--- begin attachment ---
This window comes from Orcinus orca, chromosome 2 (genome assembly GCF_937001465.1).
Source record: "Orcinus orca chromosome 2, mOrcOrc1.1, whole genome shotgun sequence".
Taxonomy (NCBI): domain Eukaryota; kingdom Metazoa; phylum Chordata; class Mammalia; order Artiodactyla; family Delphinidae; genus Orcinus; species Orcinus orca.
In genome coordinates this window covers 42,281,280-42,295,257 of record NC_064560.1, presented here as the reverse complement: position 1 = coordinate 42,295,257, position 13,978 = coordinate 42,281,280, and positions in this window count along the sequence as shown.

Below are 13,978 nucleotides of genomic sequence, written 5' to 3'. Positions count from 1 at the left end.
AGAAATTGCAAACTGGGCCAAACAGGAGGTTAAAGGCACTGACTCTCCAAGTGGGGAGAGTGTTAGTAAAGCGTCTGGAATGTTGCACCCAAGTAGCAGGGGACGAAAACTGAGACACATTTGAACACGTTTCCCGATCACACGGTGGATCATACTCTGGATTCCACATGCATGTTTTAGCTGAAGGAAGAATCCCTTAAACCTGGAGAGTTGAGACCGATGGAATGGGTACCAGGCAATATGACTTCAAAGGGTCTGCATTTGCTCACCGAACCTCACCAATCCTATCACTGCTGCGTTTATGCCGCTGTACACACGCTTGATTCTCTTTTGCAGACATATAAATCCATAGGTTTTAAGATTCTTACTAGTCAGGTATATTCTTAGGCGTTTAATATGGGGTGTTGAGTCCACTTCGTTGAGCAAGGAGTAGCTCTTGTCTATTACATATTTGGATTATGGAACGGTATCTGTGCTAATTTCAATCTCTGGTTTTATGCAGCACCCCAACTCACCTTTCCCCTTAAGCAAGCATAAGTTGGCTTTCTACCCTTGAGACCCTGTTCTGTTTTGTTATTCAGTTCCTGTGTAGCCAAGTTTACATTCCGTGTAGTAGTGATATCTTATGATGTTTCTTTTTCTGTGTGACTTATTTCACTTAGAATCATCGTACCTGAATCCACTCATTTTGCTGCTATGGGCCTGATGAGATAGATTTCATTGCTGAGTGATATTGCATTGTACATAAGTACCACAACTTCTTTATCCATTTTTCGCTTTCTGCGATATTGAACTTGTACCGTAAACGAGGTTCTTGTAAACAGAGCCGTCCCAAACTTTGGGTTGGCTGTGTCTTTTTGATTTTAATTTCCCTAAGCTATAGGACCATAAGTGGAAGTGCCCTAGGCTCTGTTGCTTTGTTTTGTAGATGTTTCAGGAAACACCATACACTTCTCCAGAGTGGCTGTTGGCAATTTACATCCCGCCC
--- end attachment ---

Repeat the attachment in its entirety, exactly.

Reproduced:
This window comes from Orcinus orca, chromosome 2 (genome assembly GCF_937001465.1).
Source record: "Orcinus orca chromosome 2, mOrcOrc1.1, whole genome shotgun sequence".
Taxonomy (NCBI): domain Eukaryota; kingdom Metazoa; phylum Chordata; class Mammalia; order Artiodactyla; family Delphinidae; genus Orcinus; species Orcinus orca.
In genome coordinates this window covers 42,281,280-42,295,257 of record NC_064560.1, presented here as the reverse complement: position 1 = coordinate 42,295,257, position 13,978 = coordinate 42,281,280, and positions in this window count along the sequence as shown.

Below are 13,978 nucleotides of genomic sequence, written 5' to 3'. Positions count from 1 at the left end.
AGAAATTGCAAACTGGGCCAAACAGGAGGTTAAAGGCACTGACTCTCCAAGTGGGGAGAGTGTTAGTAAAGCGTCTGGAATGTTGCACCCAAGTAGCAGGGGACGAAAACTGAGACACATTTGAACACGTTTCCCGATCACACGGTGGATCATACTCTGGATTCCACATGCATGTTTTAGCTGAAGGAAGAATCCCTTAAACCTGGAGAGTTGAGACCGATGGAATGGGTACCAGGCAATATGACTTCAAAGGGTCTGCATTTGCTCACCGAACCTCACCAATCCTATCACTGCTGCGTTTATGCCGCTGTACACACGCTTGATTCTCTTTTGCAGACATATAAATCCATAGGTTTTAAGATTCTTACTAGTCAGGTATATTCTTAGGCGTTTAATATGGGGTGTTGAGTCCACTTCGTTGAGCAAGGAGTAGCTCTTGTCTATTACATATTTGGATTATGGAACGGTATCTGTGCTAATTTCAATCTCTGGTTTTATGCAGCACCCCAACTCACCTTTCCCCTTAAGCAAGCATAAGTTGGCTTTCTACCCTTGAGACCCTGTTCTGTTTTGTTATTCAGTTCCTGTGTAGCCAAGTTTACATTCCGTGTAGTAGTGATATCTTATGATGTTTCTTTTTCTGTGTGACTTATTTCACTTAGAATCATCGTACCTGAATCCACTCATTTTGCTGCTATGGGCCTGATGAGATAGATTTCATTGCTGAGTGATATTGCATTGTACATAAGTACCACAACTTCTTTATCCATTTTTCGCTTTCTGCGATATTGAACTTGTACCGTAAACGAGGTTCTTGTAAACAGAGCCGTCCCAAACTTTGGGTTGGCTGTGTCTTTTTGATTTTAATTTCCCTAAGCTATAGGACCATAAGTGGAAGTGCCCTAGGCTCTGTTGCTTTGTTTTGTAGATGTTTCAGGAAACACCATACACTTCTCCAGAGTGGCTGTTGGCAATTTACATCCCGCCC